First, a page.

Small towns have their own charm and Mexico has its own concept behind its small towns. It all began in 2001. The country’s government began a program titled “Magical Towns” to promote their natural richness and culture. There are about 132 such towns in this country. Let’s take a virtual tour through a few of them.

Bacalar, Quintana Roo

Turquoise waves and white sands are probably the first things you might think about when you hear the name of the town Quintana Roo. This wonderfully round lagoon is known for its different shades of water and is ideal for swimming, scuba diving, and snorkeling. As you go deeper into the waters, apart from the beauty of marine life, you will also see the famous underwater caves. They connect to the different water formations such as cenotes. This includes Blue Cenote and is the reason why the lagoon changes colors. You have the option to stay in the inns situated around the lagoon or campsites for a more adventurous experience.

Orizaba, Veracruz

The name Orizaba is an Aztec word that translates to ‘place of joyful water’ which is a reference for the river flowing into the city that has several stone brides beneath it. The city is well-known for being situated on Pico de Orizaba’s volcano. It is Mexico’s highest mountain. The colonial city has well-preserved architecture and one of its architectural marvels is this Iron Palace, which is 126 years old. The building is made of iron and was built with pieces that were sent in from Brussels. Finally, if you visit this place, you should try the coffee which is from Veracruz. It is considered to be the best in Mexico.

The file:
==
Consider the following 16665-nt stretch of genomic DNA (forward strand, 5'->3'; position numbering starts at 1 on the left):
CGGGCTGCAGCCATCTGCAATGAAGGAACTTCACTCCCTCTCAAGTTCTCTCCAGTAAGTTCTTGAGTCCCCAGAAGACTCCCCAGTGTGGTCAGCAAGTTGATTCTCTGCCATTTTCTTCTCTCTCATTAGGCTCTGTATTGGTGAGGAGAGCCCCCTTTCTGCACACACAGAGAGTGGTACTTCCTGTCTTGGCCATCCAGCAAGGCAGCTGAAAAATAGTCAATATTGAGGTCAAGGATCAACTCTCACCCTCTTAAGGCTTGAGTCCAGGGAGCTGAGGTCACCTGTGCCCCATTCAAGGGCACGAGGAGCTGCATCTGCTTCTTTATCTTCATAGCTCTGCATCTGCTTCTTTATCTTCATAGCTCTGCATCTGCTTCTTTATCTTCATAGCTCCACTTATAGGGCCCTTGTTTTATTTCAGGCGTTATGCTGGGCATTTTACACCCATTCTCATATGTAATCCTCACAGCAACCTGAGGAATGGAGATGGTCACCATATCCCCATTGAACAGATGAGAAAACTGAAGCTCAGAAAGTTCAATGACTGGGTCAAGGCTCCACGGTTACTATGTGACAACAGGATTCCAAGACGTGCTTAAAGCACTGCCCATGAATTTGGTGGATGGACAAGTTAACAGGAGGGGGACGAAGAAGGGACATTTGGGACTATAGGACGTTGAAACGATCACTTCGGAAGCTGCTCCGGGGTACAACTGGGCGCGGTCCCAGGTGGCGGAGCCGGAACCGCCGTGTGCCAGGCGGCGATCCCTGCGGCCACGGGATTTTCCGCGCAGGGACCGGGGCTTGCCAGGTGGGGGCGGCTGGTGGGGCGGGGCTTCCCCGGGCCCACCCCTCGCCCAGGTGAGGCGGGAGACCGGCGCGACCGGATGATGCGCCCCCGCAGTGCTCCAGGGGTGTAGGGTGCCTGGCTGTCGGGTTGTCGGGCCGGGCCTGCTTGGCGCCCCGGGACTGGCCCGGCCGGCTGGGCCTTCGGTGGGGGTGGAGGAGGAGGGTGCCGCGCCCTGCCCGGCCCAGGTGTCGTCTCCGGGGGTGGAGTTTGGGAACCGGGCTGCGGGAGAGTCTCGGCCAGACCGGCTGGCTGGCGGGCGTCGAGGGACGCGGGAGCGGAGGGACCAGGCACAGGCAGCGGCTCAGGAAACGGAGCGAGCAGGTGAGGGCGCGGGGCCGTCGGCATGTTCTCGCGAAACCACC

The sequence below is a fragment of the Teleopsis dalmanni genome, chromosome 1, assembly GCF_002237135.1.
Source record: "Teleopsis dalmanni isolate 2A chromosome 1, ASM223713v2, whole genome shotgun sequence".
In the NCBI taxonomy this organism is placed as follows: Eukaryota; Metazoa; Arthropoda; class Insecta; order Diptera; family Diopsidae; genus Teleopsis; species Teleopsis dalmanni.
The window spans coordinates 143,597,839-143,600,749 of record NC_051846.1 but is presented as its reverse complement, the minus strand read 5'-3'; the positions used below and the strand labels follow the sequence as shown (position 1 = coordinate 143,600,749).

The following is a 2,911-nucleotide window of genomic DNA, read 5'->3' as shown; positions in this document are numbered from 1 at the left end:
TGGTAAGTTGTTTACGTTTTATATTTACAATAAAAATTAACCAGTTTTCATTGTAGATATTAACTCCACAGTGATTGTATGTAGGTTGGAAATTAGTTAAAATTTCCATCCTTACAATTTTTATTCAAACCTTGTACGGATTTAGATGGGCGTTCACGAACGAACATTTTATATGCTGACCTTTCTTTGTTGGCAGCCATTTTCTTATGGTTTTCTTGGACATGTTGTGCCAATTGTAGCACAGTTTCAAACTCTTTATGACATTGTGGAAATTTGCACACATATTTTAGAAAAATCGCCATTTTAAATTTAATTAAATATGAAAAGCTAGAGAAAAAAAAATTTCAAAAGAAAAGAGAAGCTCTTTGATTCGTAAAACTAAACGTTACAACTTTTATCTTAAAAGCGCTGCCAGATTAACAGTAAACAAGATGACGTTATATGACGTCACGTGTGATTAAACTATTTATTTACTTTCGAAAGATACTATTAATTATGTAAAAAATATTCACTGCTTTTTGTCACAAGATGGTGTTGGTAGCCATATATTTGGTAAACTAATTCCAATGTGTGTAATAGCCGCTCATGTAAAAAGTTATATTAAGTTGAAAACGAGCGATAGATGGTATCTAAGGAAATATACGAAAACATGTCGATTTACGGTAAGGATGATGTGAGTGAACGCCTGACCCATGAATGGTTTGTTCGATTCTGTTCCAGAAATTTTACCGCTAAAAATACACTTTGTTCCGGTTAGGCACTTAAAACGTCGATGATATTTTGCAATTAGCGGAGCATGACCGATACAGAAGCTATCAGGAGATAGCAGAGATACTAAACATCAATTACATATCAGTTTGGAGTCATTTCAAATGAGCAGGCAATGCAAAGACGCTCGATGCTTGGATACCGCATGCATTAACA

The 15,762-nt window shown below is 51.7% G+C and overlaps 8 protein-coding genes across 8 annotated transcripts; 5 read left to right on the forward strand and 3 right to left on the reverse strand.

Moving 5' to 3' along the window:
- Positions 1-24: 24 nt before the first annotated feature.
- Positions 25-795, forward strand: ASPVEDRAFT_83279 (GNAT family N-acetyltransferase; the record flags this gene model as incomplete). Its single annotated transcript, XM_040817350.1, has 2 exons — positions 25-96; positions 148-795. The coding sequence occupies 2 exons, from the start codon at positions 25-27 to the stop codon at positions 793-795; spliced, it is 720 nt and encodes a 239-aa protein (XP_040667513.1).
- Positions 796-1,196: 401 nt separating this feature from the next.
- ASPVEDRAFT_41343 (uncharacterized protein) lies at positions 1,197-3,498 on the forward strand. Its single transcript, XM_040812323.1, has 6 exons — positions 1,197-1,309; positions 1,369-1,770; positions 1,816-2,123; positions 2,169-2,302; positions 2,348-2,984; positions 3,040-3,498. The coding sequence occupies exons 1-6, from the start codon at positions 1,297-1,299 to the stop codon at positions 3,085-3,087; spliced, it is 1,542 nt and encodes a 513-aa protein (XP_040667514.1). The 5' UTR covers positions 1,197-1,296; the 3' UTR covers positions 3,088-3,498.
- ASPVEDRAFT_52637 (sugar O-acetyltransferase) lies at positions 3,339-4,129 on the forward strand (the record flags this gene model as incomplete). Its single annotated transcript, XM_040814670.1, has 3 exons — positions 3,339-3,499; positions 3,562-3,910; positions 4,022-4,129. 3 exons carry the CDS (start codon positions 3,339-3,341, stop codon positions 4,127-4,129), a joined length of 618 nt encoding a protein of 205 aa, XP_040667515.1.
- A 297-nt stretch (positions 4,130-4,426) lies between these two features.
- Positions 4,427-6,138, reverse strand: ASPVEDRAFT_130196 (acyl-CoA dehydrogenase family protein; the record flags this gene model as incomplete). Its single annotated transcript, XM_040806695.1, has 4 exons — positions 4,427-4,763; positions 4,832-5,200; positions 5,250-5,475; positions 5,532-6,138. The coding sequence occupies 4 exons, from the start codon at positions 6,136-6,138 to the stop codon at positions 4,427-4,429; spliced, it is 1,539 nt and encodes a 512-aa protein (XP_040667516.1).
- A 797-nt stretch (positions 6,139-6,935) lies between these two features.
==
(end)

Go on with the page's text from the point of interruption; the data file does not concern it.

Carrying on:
Xilitla, San Luis Potosí

The Huasteca Potosina jungle has beautiful waterfalls that you must visit. It also has a stunning garden built by an English artist named Edward James. This paradise-like garden is a mix of lush vegetation, a massive art piece with unfinished staircases, and maze-like passageways. In addition, Xilitla also has one of the oldest known buildings in this state, which was previously a convent. It was built back during the 16th century. If you do visit this place, do not forget to try the famous enchiladas potosinas and organic coffee. Your trip would not be complete without it.

Valladolid, Yucatán

One of Mexico’s oldest and gorgeous towns, each of its buildings has a story to tell. You will see a lot of historic buildings like museums, big colonial mansions, small restaurants and hotels in old buildings. For instance, the Casona de Valladolid was a place for wealthy families to celebrate town parties back in the 1900s. It is a place with beautiful churches crafts shops, where you can buy hammocks or stone sculptures. There are 10 cenotes in Valladolid, natural and clear water pools in the jungle. Among them, the prominent one is Cenote Zaci. It is a rather deep cavern that has ancient stalactites.

San Miguel de Allende, Guanajuato

Cobblestone streets, colonial mansions housing museums, colorful houses, and a beautiful church carved from pink sandstone is what San Miguel de Allende is all about. It is the perfect blend of traditions and beauty. You will also find many art galleries that are rather prominent. The place hosts a variety of art, food, and music festivals in a year. Furthermore, San Miguel is a blissful oasis for the foodies.